It started with a kite.
I grew up on a farm outside of town and, other than my sister, there weren't many kids around to play with which meant lots of hours of entertaining myself.
And so it was, one suitably windy sunday afternoon, that I was flying my sister's kite out over the fields. It was fall, october probably, because I remember broken corn stalks poking up through plowed earth and the air was crisp and cool in a way it never was in the early spring.
The wind was coming in from the direction of town, pushing smoothly over the house and out over the broken corn, out over the empty fields. Lifting my kite up into the air, pulling the string smoothly off the spool.
I'm not sure why I thought this was a good idea, though I'm even more surprised that I had never tried it before, but this afternoon, alone with my kite at the edge of the field, the wind holding it strongly in the sky, effortless, motionless... boring.
So I let more string out, slowly at first, cautiously. But soon letting the spool spin freely in my hands, the kite climbing higher, shrinking away to a tiny dot.
So intently was I watching the kite that I didn't notice the string reaching the end of the spool. Even if I had have realized it was nearing the end, I doubt I would have been able to tell that it wasn't actually attached. And even if I had have realized it wasn't attached, I don't think I could have caught the string before it spun itself free and took off after the kite, lifting lazily over the field.
Luckily, when the string pulled free, it caused the kite to dip, and the string fell lower and began to drag along the ground. I took off after it running out into the field, over the rough ground and the broken stalks. As the string dragged along, it would catch on the corn stalks, tugging and pulling the kite slowly out of the sky. It crashed not far into the field, and I was able to grab the end of the string and start to pull it in. But the wind kept pushing the kite, and it rolled and tumbled over the ground. Being a 10 cent cellophane special, I knew it wasn't going to last long that way, so, in a panic, I began to gather up the string as fast as I could, winding it around and around my hand.
So with the kite safely in one hand and the string wrapped firmly around the other, I went back to fetch the spool, which I had dropped when I went chasing after the runaway kite. As I walked, I let the kite go and it immediately jumped back into the sky behind me, following along as I marched across the field and back into the yard. I knelt down to pick up the spool and began to let the kite pull the string off my arm, concentrating intently on the end of the string grasped firmly in my fist.
But it was october. and my fingers were cold. and the string had been wrapped around my hand for a while at this point and by the time I got to the end of the string, my fingers were completely numb and the string slipped from my grasp and sailed away a second time.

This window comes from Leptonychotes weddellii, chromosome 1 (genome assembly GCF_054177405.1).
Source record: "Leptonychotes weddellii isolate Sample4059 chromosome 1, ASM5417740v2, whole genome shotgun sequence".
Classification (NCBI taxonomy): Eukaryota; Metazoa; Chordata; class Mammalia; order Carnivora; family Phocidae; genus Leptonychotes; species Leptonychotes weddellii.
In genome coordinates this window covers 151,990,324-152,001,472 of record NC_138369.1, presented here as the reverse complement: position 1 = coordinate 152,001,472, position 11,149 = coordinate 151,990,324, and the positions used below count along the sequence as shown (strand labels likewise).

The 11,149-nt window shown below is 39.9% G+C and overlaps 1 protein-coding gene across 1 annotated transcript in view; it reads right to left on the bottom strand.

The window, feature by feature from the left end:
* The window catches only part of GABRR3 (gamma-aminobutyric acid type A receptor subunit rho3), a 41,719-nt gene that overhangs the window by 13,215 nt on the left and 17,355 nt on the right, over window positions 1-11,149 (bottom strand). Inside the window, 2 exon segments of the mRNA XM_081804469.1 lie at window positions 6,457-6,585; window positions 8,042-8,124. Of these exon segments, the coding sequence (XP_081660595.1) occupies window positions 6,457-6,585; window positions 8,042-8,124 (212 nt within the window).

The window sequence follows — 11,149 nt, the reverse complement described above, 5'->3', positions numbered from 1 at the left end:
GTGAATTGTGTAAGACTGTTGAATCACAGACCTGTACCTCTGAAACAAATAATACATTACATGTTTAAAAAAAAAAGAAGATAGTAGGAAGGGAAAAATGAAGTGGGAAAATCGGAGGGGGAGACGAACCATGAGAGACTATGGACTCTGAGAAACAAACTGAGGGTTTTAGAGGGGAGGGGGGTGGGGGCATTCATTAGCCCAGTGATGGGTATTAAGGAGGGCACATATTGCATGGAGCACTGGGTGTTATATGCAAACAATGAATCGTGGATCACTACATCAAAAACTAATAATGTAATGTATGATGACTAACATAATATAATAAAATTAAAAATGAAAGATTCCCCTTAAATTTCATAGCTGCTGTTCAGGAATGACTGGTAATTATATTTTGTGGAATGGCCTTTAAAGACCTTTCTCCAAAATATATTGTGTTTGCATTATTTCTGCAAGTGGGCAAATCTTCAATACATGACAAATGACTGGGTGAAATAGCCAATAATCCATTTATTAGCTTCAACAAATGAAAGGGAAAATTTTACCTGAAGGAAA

This time I just sat in the yard while the untethered kite lifted higher and higher, fading slowly away, obscured by distance and the tears of a boy who had just lost his sister's kite.
I walked into the house, climbed the stairs to my room and buried my face in my pillow. I cried both for the loss of the kite and for the legendary beating I was sure to get at the hands of my sister whose kite was now probably halfway to the sea.
But my father heard my crying and offered to come with me to find the kite. He was sure that it couldn't have wandered too far.
So my father and I put on our coats and our boots and set off across the field. I had never been to the far end of the field before. It was, it seemed, farther than I'd ever walked in my life. But together we walked, strolling and talking and enjoying an autumn afternoon. We walked to the very end of the field, and then across the field after that, and began to walk across the next one after that. It seemed like we had been walking for days, but I was afraid to turn back, afraid of what my sister might do.
And then halfway across that third field, a miracle appeared in the sky. It started as a little red speck in the sky. A bird perhaps, or a plane, or a cruel, cruel trick of the eyes.
But we kept walking, and the dot stayed. and grew. it bobbed and dipped and fluttered in the breeze.
It was only when we reached the fence that I realized what it was. A tiny knot at the end of the kite string had hooked itself on a tiny barb at the top of the fence and hung on. Hung on with the most precarious hanging.
We stood for a moment, watching the fence fly the kite. And then my father asked, "well? Aren't you going to grab it?"
I grabbed the end of the string, expecting it to jump out of my fingers again. My father helped me tie the end to the spool and I reeled it in slowly as we walked back to the house, back across three fields, three times farther, it seemed, than I had ever been in my life.
It was heroic really. and miraculous. and all of those other superflous words that don't actually apply to anything that happens in our daily lives. In my mind I can see us, ten feet tall and swaggering like cowboys, kicking up bits of dirt that glowed in the setting sun. And swelling music and rolling credits. I swear it happened just like that.
My father got sick a year ago, and by the time I got home from Israel to see him he was shriveled and weak, cancerous. Almost the first thing I did when I walked in the door was ask him about that day that neither of us had mentioned in 25 years.
"Dad, did you remember that day that we went to look for the kite?"
"I think about that day all the time."
"All the way across the field, and then all the way across the next one too."
"I couldn't believe that your little legs made it that far."
"And was it really stuck to the fence like I remember?"
"It was amazing."
He had to rest after that. The cancer in his lungs had taken his breath.
He lived two more weeks.